During episodes of financial shock, belonging to a common currency can be a severe stress if policies do not account for the especial needs of hard-hit regions. Such was the case in the wake of 2008, when the contagious US financial bubble burst and spread woe throughout Europe. Greece, Italy, and Spain especially struggled under financial policies largely set by solvent and scrupulous Germany, the EU’s dominant nation by dint of being solvent and scrupulous. The crisis revealed the insensibility of having a common currency while retaining separate sovereignty, especially when the only accountability is widespread hardship for the people in an afflicted country.
A state with its own currency can respond to an economic shock by altering its monetary exchange rate, and so spur recovery. (There are several ways to adjust currency exchange rates, including fiddling interest rates.) That flexibility is lost under a single currency.
Under a common currency, the only possible adjustment for a weakened economy in a larger monetary zone is for wages to drop: a measure which only imposes misery and further depresses the economy, as well as risking rioting.
A 3rd way to address a depressive shock is with lumps of government spending to prop up a sagging economy. This can be done sensibly only if the cost of incurring additional public debt is bearable. In the euro zone, such largesse is supposedly forbidden, though it has been practiced most ardently in countries least able to afford it. Though sharing a common currency, national budgeting and attendant sovereign debt are still managed by individual countries.
The bond markets act as the only accountability, and seldom do so with prudence. Once bond markets balk by charging high rates, a country is in hock so deep that it must beggar its EU brethren for alms. At that point, demands for austerity from a country already in dire straits proves an excellent formula for political alienation; exactly what the European Union and euro were not supposed to be about.
The ability to remain solvent by rolling over debt is a confidence game played on investors. In the aftermath of the 2008 crash, Greece was no longer able to play the game. Investors wanted usury rates to finance Greece’s debt. The long-standing deception surrounding Greece’s public finances had finally caught up with it.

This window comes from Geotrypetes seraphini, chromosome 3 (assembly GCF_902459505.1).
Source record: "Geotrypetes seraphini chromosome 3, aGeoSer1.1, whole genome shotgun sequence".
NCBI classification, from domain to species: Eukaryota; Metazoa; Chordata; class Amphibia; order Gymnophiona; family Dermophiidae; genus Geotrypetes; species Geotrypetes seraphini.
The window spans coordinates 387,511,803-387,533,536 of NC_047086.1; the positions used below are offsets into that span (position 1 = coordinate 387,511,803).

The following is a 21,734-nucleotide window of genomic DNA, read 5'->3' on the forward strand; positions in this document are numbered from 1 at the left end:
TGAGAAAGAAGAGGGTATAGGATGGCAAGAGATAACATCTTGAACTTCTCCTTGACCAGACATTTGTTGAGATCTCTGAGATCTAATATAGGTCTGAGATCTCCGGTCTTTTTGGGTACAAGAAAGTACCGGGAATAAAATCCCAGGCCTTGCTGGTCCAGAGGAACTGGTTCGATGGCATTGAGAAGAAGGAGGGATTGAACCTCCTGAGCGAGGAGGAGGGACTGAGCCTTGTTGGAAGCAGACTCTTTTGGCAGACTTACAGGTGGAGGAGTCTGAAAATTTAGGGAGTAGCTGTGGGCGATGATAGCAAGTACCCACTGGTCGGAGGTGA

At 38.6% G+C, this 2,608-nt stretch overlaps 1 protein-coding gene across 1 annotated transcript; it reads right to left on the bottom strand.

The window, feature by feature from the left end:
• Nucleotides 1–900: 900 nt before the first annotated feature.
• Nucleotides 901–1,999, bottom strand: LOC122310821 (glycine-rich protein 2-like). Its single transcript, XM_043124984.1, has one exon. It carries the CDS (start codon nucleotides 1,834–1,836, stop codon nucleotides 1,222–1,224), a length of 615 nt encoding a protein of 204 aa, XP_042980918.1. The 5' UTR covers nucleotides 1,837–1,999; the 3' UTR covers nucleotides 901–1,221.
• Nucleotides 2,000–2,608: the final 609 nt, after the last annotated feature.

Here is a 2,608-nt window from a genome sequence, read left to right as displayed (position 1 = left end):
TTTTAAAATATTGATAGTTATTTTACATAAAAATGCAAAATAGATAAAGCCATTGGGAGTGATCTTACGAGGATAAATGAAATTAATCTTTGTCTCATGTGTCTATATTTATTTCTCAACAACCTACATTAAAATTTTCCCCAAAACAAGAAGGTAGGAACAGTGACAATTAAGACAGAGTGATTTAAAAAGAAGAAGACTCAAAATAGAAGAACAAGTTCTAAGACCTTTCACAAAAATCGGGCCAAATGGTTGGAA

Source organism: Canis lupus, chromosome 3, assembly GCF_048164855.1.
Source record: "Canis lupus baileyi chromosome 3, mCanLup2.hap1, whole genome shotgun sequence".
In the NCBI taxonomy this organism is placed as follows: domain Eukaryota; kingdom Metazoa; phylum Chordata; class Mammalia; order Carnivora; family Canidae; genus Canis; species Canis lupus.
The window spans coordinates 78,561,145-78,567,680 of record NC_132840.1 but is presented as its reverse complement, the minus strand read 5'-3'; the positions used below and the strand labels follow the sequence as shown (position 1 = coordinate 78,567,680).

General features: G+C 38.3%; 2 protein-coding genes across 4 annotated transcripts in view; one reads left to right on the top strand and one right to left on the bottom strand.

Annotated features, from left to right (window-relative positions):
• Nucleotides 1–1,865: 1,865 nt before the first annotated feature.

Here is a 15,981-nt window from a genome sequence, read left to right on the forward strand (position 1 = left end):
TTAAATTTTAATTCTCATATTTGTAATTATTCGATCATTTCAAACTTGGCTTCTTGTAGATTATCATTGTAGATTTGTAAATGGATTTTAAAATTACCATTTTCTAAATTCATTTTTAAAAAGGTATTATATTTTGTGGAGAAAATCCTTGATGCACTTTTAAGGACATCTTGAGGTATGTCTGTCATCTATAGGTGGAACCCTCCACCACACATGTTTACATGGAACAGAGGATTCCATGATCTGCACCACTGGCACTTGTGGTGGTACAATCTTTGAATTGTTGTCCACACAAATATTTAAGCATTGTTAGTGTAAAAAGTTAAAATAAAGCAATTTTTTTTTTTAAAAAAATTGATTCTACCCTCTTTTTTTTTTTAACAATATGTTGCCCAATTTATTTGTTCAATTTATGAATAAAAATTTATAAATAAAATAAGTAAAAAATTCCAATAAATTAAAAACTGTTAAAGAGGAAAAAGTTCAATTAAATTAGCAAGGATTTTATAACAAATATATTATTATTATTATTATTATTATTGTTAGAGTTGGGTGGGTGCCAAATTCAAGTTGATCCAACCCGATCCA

Spain, Portugal, and Italy were other shady countries caught out by the global economic shock, but they got off easy compared to Greece, where corruption is so commonplace as to be a cultural more.
Our basic problem is systemic corruption. ~ Greek prime minister George Papandreou in 2009
Greece badly needed a bailout. And it got one. Then it needed another. And another.
The price imposed by supranational lenders was austerity measures designed to reign in Greece’s reckless sovereign debt. (The lenders were the International Monetary Fund (IMF) and European Central Bank.) This meant cuts in public spending combined with increased taxes: a double whammy to a country economically flat on its back.
It’s all about exchange and solidarity, helping one another out in these very hard times. ~ Greek home keeper Angeliki Ioanitou
Impoverished Greeks managed the best they could. Bartering became widespread. At least one community adopted a local currency to facilitate trade.
The average Greek will throw anything into the fireplace that can be burned in order to get warm. ~ Greek environmentalist Stefanos Sapatakis
As the depression wore on, the hills around Greek cities were denuded as residents illegally chopped down trees for firewood. During the winter, the air in Athens resembled London’s Great Smog of 1952.
Greeks can’t see any light at the end of any tunnel. ~ Greek citizen Chryssa Christodoulaki in 2012
The government’s austerity measures were most oppressive to those least able to accommodate further duress. Tax evasion by the rich, and corruption by the business and political elite, continued unabated.
We can take no more. Out with the EU and IMF. ~ Greek anti-austerity protesters in 2012
Austerity led to general strikes and rioting. The turmoil roiled Greek politics.
Uncertainty is the new normality. It could manifest itself in apathy, violence, more uncertainty, we just don’t know. ~ Greek psychologist Fotini Tsalikoglou
Facing more austerity for another bailout in mid-2015, Greece’s prime minister Alexis Tsipras held a snap referendum on whether to accept the bailout terms then being offered. Tsipras recommended rejection, which the voters agreed with. Then, within days, Tsipras reversed himself (ignoring the results of his sponsored referendum) and struck a deal with supranational lenders, getting the bailout that Greece so desperately needed at terms considerably worse than before his flailing temper tantrum. In an epiphany of rationality, Tsipras had stared into the abyss of sovereign bankruptcy and unceremonious ejection from the EU, and unilaterally decided against it.
The Greek parliament backed the new bailout, though only with support from the pro-European opposition party, while Tsipras’ own party was divided. With the additional dollop of aid came another squeeze of austerity. Greece limped on, toward the next crisis.
In early 2017, worries about Greece’s overwhelming sovereign debt flared up again. By that time, Greece’s economy had shrunk 25% since 2010. Having sufficiently suffered under the yoke of the euro, Greece got another bailout: kicking their can of sovereign debt down the road one more time.
There is now light at the end of the tunnel. ~ Greece finance minister Euclid Tsakalotos in June 2017